I bet you cringed at that word. Oh, trust me—when I first heard it, I did too. Perhaps you clicked on this article because you’ll be attending a networking event, or you’re just wondering, “what’s the big deal with this concept?!”
I was a Commerce student. During my undergrad, I attended over 30 networking events, took workshops, and even a course on how to network. (Sigh...just Sauder things, right?) I guess I know a thing or two, so let’s walk through the basics.
Before diving in, let’s debunk some myths.
- Myth: Networking is terrifying because I’m pressured to present the best side of myself and I can’t mess it up.
Reality: Networking is just having conversations and making new friends!
- Myth: Some people are just natural networkers, and if I’m socially awkward, it's over.
Reality: Anyone can learn the art of networking; it comes with practice.
- Myth: Networking is sleazy because everyone is just trying to one-up one another.
Reality: Networking is one of the best ways to collaborate and exchange value with others.
- Myth: Networking is only useful for getting jobs.
Reality: Networking can be a catalyst for anything. You can meet new mentors and friends, and discover opportunities you never knew existed.
- Myth: Networking is only for business students.
Reality: Networking is for everyone. And I mean e v e r y o n e.
Now, let’s dissect the process to make the best of your networking experience!
Dress to express and impress
Find a balance between feeling comfortable and looking presentable (for example, you can totally wear your favourite wacky socks to add colour to the black-and-white tuxedo outfit you stole from your dad).
Note: Some networking events have a specific dress code, so keep an eye out. If you want to play it safe, wearing black pants and a dress shirt will always suffice. And never, ever, ever expose your toes.
Do your research
What’s the occasion? Are you attending a conference, a company open house, or a networking night? Do some research on the company/people so you can blow them away with your extremely thoughtful questions—and gain the most value from the event.
Prepare business cards (optional)
This isn’t required, but it’ll make you stand out!
Don’t be shy
When you get nervous, repeat to yourself: networking is just having conversations. People at networking events are there to talk to you—this is a place where approaching strangers is not seen as creepy. So do it.
Ask good questions
Good questions are…
a) not obvious (eg. Don’t ask “What company is this?”)
b) open-ended (eg. “What’s the biggest challenge you’ve overcome on the job?”)
c) Not solely career-focused (eg. “What’s your favourite place to go skiing?”)
You don't have to go in with a pre-prepared list of questions either. Conversations progress naturally, so listen to their responses and keep it flowin’!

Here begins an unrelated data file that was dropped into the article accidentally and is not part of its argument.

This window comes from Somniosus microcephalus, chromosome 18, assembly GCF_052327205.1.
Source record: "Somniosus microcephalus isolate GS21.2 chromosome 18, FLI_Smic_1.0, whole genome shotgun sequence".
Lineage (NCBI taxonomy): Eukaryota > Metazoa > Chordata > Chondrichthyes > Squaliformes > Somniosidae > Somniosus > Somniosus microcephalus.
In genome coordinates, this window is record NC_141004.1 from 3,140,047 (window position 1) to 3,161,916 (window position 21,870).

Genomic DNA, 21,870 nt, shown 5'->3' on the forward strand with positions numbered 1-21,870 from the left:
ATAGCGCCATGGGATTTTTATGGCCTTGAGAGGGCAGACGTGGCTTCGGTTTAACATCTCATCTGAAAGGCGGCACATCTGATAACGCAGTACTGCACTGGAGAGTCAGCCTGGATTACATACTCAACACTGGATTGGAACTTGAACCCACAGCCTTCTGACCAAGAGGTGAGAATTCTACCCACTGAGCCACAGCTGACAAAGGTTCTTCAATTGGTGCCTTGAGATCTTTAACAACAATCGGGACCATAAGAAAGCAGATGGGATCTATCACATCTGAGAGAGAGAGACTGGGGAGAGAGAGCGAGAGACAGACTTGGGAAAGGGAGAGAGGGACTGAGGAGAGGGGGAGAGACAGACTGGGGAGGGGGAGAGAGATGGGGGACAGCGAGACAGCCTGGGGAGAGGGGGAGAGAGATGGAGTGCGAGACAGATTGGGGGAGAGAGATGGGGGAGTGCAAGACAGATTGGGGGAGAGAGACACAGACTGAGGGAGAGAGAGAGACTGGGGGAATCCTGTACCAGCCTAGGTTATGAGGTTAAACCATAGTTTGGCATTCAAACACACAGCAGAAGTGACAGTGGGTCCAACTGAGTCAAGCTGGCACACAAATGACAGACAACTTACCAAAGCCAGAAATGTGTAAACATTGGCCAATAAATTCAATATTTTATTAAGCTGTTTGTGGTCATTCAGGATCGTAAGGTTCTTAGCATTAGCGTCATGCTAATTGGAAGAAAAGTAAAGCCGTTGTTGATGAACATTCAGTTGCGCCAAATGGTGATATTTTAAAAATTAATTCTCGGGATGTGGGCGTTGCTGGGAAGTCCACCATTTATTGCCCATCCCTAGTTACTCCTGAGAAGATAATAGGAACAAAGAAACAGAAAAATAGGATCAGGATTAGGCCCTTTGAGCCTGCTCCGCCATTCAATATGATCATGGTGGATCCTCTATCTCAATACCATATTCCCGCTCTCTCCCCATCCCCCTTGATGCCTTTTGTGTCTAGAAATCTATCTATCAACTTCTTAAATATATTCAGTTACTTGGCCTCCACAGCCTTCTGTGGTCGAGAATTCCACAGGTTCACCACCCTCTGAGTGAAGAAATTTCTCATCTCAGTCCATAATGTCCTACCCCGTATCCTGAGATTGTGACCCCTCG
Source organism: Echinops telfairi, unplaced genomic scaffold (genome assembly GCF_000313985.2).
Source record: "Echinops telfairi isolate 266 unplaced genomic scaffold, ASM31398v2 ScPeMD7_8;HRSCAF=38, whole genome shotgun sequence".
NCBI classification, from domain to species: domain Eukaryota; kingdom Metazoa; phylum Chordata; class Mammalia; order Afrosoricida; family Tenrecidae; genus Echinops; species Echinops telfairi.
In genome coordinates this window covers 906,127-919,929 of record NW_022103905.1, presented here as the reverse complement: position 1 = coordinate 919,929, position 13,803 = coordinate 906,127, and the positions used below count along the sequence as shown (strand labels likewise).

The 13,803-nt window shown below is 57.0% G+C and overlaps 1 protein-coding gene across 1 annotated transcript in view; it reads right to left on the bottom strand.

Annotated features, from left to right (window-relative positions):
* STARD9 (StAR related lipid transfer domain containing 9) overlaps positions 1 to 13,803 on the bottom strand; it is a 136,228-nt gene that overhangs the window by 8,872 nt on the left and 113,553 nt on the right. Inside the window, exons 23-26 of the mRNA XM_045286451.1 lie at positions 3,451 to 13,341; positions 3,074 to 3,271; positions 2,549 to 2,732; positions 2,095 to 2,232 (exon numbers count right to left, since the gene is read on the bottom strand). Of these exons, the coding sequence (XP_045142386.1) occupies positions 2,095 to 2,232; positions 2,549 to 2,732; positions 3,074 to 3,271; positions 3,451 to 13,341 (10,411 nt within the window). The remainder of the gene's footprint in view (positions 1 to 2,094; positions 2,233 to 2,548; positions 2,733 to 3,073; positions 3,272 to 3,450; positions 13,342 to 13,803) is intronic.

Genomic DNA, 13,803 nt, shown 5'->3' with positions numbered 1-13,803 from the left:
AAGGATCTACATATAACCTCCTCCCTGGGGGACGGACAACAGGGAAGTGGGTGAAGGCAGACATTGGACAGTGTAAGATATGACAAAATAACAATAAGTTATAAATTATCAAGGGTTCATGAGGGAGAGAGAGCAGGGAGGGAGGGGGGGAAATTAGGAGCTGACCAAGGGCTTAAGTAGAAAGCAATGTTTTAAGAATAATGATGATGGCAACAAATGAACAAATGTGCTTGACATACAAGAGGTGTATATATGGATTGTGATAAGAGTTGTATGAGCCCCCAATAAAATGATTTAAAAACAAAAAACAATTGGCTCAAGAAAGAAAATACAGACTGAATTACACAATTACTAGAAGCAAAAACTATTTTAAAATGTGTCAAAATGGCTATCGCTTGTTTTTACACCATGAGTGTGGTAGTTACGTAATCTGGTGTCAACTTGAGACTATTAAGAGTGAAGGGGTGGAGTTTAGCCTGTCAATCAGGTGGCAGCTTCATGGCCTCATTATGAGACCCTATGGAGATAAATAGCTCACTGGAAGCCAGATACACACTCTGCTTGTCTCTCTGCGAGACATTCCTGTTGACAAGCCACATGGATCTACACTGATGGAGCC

I’ve seen people pretend to be someone they’re not in attempts to impress the big bosses. It’s not pretty.
Just be yourself—not a cookie-cutter of what you think you should be. Being yourself allows you to a) stand out, b) hold conversations more naturally, and c) connect with truly like-minded people.
Be respectful to others—don’t be aggressive
Contrary to popular belief, networking events are not places to compete aggressively with your peers for the best conversations. Be nice to others—let people into your networking circle, don’t hog the whole conversation, and introduce yourself to not just the networking professionals, but to fellow students too!
Be mindful of the time
15-20 minutes is a good benchmark for an appropriate conversation length. There’s no need to time it, but do be mindful of whether the conversation is dragging on for longer than it needs. You, and them, need opportunities to meet others—so keep it moving!
Getting stuck in a networking circle doesn’t feel good, but it happens. Some ways you can exit are…
a) Ask them if they would like a cup of water, which you can grab for them and nicely wrap up the convo.
b) Wait for a conversation pause, and kindly thank them for their time. Mention that you enjoyed the convo, but would love the chance to meet others. Get their contact info and...
Keep in touch!
Felt a real connection and want to stay connected? Say this:
“It was such a pleasure to meet you! I would love to stay in touch. Can we exchange business cards/emails/get connected on LinkedIn?”
Following up is key to being remembered—it’s so simple, yet not many people do it. Whether through email or LinkedIn, send them a short and sweet message within 24 hours of meeting to say thanks. If you want to continue the convo, don’t hesitate to ask them for a coffee chat!
Reflect for next time
“Hmm, okay, that wasn’t so bad,” you can say to yourself as you reflect fondly on the memory of being in a stuffy room with 100 strangers and talking until you’re mentally depleted. Just kidding.
Time to practice!
Here’s a golden opportunity to practice these tips: the Career Fair is coming up on October 6!